2001-12-06 Entry: "Weak Constitution"
Looks like I'm back on politics. This is a rant. You have been warned.
I made the mistake of catching some of Newsnight last night. I came it at the point where they were commenting on the Americans killing some of their own with friendly fire. Then they claimed that the guy who was going to lead the new interim government might have been injured in the bombing. My first thought? Oh, guess the Americans didn't like who'd been picked! Alright, a little cynical maybe, but this reflects my current view of political maneuvering during this "war."
They continued with commentary of the introduction of military tribunals to try terrorists (because of the security risks of trying to present evidence in an open court). We can ignore for the moment the lunacy of the guy heading the prosecution (the President) being the boss of the judges, which is hardly fair. Then there's the fact that the burden of proof may be lower in a military tribunal - "we can't find enough evidence to actually get a conviction, so we'll try him in a kangaroo court where we can manipulate the result."
The thing that's got me annoyed about this is the way they've worded it - it only applies to non-US citizens. So any US citizen who was involved gets a fair trial in a standard court (probably for Treason), and has a right to appeal. A non-US citizen gets a military tribunal, no jury, and no right to appeal before they're taken out to be shot. I'm glad to see the Spanish have spotted this for the idiocy it is, saying they won't extradite anyone (not that they've got anyone to extradite at present) unless they can guarantee a fair trial. It appears the language is so vaguely worded, that anyone who harboured Nelson Mandela at some point could be brought before a tribunal - and the only defence against this is to trust Dubya not to do it... huh?! We've got to trust a trained chimp? How did that happen?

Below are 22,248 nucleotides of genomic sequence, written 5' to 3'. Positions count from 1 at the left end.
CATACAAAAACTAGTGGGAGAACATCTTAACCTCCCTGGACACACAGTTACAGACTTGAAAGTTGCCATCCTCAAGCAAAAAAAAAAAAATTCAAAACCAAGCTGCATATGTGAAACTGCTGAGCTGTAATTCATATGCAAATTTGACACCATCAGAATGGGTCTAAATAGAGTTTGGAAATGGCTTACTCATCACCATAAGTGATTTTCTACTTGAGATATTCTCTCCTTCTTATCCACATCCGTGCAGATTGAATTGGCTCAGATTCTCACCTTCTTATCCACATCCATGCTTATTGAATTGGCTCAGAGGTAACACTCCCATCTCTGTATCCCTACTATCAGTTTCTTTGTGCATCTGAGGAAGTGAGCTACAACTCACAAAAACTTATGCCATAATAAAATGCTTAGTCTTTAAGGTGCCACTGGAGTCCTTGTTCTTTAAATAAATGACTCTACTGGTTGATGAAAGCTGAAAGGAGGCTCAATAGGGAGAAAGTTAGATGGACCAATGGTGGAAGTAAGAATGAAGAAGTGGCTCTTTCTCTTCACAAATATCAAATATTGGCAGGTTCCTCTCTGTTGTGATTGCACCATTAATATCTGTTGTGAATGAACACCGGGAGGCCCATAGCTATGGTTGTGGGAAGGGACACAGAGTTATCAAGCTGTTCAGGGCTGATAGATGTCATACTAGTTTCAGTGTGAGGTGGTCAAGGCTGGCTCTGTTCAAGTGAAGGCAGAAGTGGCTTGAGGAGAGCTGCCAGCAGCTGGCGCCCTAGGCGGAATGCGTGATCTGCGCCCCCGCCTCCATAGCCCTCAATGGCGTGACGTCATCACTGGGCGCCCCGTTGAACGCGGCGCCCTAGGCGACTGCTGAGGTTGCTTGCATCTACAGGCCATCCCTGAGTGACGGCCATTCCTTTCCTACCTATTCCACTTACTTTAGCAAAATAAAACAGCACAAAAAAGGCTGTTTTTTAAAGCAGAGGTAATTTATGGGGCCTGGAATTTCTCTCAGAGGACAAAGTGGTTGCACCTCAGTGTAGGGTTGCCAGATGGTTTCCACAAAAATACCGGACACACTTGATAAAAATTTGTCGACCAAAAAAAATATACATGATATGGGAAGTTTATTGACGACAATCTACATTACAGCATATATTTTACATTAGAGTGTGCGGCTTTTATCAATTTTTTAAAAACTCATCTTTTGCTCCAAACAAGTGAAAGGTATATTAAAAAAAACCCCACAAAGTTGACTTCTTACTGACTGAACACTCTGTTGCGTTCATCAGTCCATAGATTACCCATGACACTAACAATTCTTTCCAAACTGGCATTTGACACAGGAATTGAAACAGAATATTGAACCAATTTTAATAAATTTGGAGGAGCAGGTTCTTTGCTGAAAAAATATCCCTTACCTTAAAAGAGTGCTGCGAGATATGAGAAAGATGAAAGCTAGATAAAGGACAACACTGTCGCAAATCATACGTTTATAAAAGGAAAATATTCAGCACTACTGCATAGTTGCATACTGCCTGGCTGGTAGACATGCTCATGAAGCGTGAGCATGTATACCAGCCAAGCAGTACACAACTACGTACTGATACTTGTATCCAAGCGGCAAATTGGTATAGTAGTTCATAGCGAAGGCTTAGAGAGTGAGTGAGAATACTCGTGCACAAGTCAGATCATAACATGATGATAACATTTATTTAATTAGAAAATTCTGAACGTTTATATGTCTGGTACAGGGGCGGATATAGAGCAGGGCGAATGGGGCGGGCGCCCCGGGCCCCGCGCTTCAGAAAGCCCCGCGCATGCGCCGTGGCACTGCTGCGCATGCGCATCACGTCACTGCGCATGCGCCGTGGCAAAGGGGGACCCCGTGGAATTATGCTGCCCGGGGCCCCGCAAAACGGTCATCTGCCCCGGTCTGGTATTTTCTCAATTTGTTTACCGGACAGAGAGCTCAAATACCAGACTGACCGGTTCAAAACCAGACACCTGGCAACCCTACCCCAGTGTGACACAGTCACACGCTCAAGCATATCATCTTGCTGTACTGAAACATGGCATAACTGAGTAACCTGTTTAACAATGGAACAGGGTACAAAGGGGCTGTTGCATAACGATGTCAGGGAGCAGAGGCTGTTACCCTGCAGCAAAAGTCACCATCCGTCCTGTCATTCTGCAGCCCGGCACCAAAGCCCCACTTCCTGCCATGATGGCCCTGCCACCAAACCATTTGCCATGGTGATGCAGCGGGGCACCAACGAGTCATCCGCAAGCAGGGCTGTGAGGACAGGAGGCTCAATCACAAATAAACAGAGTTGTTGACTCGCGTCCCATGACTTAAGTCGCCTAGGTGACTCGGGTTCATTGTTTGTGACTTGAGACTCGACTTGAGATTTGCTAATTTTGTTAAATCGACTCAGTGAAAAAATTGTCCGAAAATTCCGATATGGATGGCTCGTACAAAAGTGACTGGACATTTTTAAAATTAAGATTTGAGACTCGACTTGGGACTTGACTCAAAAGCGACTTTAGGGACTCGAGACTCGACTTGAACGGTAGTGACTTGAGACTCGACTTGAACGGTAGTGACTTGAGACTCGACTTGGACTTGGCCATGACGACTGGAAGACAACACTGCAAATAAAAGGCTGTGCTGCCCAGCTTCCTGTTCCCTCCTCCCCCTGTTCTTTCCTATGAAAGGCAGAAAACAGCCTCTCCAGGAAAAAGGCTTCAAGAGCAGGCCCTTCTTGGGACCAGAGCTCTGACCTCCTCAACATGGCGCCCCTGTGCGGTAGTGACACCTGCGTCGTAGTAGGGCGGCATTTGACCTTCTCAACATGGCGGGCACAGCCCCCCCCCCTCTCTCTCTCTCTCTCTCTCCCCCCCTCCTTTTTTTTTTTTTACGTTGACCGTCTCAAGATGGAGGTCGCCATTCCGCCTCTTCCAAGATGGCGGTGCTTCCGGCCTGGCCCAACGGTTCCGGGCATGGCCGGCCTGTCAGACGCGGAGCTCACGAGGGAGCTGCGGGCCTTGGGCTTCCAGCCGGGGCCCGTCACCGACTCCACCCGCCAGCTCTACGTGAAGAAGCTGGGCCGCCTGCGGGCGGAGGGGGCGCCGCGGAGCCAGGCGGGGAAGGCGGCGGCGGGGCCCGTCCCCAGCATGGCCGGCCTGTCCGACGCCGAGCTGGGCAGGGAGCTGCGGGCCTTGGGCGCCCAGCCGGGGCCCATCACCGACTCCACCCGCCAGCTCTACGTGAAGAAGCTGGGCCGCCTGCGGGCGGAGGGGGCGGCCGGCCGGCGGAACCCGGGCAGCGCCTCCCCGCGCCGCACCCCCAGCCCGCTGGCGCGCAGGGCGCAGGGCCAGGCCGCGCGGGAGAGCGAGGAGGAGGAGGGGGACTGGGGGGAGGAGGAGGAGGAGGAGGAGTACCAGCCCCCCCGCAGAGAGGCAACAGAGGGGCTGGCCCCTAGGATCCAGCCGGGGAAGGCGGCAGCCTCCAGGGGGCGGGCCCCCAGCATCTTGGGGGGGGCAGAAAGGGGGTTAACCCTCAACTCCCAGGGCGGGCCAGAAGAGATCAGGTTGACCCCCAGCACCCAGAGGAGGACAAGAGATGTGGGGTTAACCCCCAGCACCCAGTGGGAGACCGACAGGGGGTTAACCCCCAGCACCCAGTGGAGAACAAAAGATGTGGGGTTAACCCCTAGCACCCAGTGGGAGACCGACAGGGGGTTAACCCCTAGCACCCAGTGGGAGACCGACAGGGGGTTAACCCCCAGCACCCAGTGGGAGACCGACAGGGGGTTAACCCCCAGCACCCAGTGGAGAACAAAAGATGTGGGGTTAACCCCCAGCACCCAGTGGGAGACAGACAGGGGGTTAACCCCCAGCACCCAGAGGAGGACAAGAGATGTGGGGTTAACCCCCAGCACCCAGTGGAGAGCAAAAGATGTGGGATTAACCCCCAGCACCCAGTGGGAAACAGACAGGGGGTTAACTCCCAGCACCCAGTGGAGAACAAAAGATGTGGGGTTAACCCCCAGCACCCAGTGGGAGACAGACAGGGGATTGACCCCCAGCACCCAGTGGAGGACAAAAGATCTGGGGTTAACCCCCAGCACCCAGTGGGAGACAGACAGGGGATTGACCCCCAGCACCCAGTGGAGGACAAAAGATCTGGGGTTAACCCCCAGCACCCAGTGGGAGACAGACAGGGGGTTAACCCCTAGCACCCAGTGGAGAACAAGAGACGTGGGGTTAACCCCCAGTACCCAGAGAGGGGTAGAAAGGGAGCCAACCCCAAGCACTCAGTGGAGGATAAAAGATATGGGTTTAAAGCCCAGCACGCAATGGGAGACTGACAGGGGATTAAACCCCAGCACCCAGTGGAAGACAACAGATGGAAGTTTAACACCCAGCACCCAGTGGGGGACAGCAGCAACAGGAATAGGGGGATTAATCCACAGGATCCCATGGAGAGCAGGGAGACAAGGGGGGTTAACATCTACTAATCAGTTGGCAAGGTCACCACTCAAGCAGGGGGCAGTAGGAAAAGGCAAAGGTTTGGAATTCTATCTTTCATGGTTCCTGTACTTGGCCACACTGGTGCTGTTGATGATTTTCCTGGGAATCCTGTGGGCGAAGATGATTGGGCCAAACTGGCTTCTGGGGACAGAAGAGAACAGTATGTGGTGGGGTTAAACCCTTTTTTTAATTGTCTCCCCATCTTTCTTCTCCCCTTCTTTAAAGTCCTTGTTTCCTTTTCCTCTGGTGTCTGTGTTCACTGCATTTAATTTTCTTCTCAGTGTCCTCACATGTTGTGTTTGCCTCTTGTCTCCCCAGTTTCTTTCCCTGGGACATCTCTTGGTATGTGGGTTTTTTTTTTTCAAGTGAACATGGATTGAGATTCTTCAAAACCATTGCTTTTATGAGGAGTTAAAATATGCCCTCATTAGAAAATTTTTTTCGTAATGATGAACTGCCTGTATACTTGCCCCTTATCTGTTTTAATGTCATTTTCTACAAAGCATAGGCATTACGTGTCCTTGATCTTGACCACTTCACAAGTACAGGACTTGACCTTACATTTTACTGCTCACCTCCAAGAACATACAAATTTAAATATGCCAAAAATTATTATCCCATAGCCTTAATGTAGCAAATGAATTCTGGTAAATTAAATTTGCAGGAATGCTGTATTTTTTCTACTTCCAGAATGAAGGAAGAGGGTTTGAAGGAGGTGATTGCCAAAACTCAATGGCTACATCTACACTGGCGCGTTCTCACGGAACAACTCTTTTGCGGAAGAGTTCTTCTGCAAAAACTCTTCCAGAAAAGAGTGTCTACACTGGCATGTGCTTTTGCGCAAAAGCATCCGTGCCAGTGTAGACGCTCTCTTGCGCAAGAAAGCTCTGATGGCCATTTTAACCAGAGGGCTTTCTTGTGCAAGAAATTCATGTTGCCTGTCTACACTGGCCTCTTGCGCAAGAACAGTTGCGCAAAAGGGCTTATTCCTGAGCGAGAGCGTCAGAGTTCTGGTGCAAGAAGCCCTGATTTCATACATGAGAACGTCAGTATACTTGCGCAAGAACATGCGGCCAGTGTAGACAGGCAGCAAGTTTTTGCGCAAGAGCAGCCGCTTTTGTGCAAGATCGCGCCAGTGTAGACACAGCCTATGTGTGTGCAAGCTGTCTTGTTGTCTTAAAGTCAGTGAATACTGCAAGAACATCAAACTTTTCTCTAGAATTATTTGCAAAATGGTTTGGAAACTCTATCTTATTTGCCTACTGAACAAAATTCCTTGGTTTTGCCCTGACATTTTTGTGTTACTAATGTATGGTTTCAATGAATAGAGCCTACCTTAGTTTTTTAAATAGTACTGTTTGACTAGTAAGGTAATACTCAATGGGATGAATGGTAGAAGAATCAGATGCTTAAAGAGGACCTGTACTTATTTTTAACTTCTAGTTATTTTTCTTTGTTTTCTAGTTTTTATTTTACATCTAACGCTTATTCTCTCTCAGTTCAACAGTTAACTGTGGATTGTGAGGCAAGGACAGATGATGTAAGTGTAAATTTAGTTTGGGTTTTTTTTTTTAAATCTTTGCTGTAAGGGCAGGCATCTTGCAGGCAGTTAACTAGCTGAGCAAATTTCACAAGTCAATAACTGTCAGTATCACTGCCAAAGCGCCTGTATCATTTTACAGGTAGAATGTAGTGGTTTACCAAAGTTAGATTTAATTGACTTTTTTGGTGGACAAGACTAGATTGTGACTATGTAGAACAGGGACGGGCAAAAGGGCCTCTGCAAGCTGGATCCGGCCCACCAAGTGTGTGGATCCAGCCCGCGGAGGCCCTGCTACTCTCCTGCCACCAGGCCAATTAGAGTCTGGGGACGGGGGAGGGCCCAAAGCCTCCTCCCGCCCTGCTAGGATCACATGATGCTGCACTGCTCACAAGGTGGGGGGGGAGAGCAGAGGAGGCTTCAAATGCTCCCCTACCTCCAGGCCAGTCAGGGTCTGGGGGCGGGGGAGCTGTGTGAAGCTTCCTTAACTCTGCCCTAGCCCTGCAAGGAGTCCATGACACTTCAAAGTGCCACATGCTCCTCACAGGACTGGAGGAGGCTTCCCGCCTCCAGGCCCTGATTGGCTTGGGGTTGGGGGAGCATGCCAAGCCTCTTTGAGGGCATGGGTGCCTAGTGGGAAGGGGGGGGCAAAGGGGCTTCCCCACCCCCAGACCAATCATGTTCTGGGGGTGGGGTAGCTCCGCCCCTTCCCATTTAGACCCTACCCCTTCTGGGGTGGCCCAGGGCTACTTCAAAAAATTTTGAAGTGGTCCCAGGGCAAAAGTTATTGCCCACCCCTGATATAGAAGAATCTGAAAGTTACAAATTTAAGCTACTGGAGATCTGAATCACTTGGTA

It's no better in this country of course, where the House of Lords are currently scrutinizing the Anti-Terror legislation that the government thought they could sneak in. It had three days worth of debate in the Commons, which is totally unacceptable, and the Lords want to destroy anything that isn't directly aimed at fighting terrorism. Bye-bye "incitement of religious hatred." Hello "sunshine clauses" so we can get this odious bill off the statute books as quickly as possible. They don't, at present, seem to be eliminating the ludicrous "detention without trial" clause, but at least they're trying to put a right of appeal before a judge into it (so they government would have to prove something).
It does make a mockery of the European Convention on Human Rights - yes, we're all for it except when it's inconvenient. We'll wave human rights for as long as we feel we're fighting terrorism... which will go on for an unspecified time against unspecified foes who have actually been there for quite a few years before September 11th (and quite a few of whom were funded / equipped by us or the United States when it was convenient for us to do so).
Hopefully the Lords will see sense, and then the Commons will accept what the Lords do to the bill rather than pulling out the Parliament Act again and passing it anyway. It does make a mockery of the second house when the first can ignore them at will (and are intending to replace them with a house full of cronies anyway).